Date of Award

2011

Degree Type

Dissertation

Department

Nance College of Business Administration

First Advisor

Chen, Injazz

Subject Headings

Production management, Business logistics, Knowledge management, Knowledge transfer, supplier development, vertical partnerships, interfirm collaboration, supply chain management

Abstract

There is strong evidence that U.S. organizations are increasingly implementing supplier development programs to help their suppliers improve quality, enhance delivery performance, reduce costs, and in turn improve their own supply chain performance. However, many of these supplier development programs are not successful. This study argues that an understanding of the knowledge transfer process should play a central role in understanding improvements in buyer-supplier performance resulting from supplier development activities. Building on the extant supplier development literature and relevant knowledge transfer literature, this study investigates key antecedents and performance outcomes of knowledge transfer in a supplier development context. Specifically, the study tests the impact of the extent of supplier development involvement, trust (competence and benevolence), shared vision and supplier's learning intent on the effectiveness (comprehension and usefulness) and efficiency (speed and economy) of knowledge transfer and the influence of knowledge transfer on buyer-supplier performance. For this research, 167 U.S. manufacturing firms were used to test the hypotheses. The results show that suppliers' learning intent and benevolence trust positively impact both the effectiveness and efficiency of knowledge transfer. Supplier development involvement was found to have a positive effect on knowledge transfer effectiveness while shared vision and competence trust had positive effect on knowledge transfer efficiency. The findings also show that both effectiveness and efficiency of knowledge transfer have impact on supplier delivery performance but have no direct effect on supplier cost performance. This research makes an important contribution to the literature on the antecedents of successful knowledge transfer in supplier development. First, the research highlights that supplier's learning intent leads to better comprehension, better application and quicker absorption of the new knowledge that is transferred to the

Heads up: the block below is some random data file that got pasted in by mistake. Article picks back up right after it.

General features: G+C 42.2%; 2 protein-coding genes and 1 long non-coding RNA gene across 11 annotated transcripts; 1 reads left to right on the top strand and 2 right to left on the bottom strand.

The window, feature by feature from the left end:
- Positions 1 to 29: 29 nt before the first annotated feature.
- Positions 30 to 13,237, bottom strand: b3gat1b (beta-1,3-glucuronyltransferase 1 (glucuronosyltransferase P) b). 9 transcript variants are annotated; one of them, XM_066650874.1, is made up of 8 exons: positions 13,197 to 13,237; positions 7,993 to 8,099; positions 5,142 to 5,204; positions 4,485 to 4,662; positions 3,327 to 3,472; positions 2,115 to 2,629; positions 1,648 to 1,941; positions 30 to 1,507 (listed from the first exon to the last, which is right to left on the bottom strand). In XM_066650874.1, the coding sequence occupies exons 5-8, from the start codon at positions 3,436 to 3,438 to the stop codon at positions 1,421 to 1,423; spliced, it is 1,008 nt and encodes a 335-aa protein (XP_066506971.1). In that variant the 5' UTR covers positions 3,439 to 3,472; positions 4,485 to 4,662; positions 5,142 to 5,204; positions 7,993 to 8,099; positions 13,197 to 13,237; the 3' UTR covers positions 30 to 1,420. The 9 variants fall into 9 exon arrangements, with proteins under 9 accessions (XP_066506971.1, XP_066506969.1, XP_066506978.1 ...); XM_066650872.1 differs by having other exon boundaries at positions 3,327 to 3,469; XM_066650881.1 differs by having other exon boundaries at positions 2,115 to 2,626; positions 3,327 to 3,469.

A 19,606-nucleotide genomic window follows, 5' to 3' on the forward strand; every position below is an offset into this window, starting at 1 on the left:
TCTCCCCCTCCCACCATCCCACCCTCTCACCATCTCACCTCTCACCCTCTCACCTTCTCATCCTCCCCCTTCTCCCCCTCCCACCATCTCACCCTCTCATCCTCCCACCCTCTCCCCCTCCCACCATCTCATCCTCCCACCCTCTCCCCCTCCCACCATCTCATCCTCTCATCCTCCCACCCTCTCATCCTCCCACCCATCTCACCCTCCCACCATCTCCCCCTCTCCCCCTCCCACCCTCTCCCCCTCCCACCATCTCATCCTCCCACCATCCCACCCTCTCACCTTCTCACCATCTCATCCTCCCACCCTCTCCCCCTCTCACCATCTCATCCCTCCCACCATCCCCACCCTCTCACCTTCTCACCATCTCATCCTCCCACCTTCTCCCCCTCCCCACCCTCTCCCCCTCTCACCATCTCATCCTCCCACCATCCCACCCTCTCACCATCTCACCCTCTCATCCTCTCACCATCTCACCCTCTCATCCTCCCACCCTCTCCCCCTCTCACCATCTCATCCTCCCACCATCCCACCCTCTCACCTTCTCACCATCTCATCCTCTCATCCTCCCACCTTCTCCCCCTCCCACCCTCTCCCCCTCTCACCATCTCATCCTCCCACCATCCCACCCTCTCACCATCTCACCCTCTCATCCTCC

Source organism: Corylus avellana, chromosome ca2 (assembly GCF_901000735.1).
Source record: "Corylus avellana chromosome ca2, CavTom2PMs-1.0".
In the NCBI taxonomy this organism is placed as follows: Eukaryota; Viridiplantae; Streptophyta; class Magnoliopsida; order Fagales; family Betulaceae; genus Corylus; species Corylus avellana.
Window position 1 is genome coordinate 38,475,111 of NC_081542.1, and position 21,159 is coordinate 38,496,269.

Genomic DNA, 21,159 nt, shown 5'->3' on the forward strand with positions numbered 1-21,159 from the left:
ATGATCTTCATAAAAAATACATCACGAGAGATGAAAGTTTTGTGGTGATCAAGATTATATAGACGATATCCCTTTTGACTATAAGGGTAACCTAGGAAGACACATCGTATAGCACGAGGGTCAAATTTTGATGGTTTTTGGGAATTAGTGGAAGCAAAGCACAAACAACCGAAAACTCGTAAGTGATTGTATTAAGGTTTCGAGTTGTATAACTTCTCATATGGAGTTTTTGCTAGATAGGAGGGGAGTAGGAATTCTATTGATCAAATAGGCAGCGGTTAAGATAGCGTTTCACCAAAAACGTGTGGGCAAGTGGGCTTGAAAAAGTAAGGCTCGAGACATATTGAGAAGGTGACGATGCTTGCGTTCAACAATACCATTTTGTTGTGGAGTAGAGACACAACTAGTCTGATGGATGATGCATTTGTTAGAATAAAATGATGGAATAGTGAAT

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Business Commons

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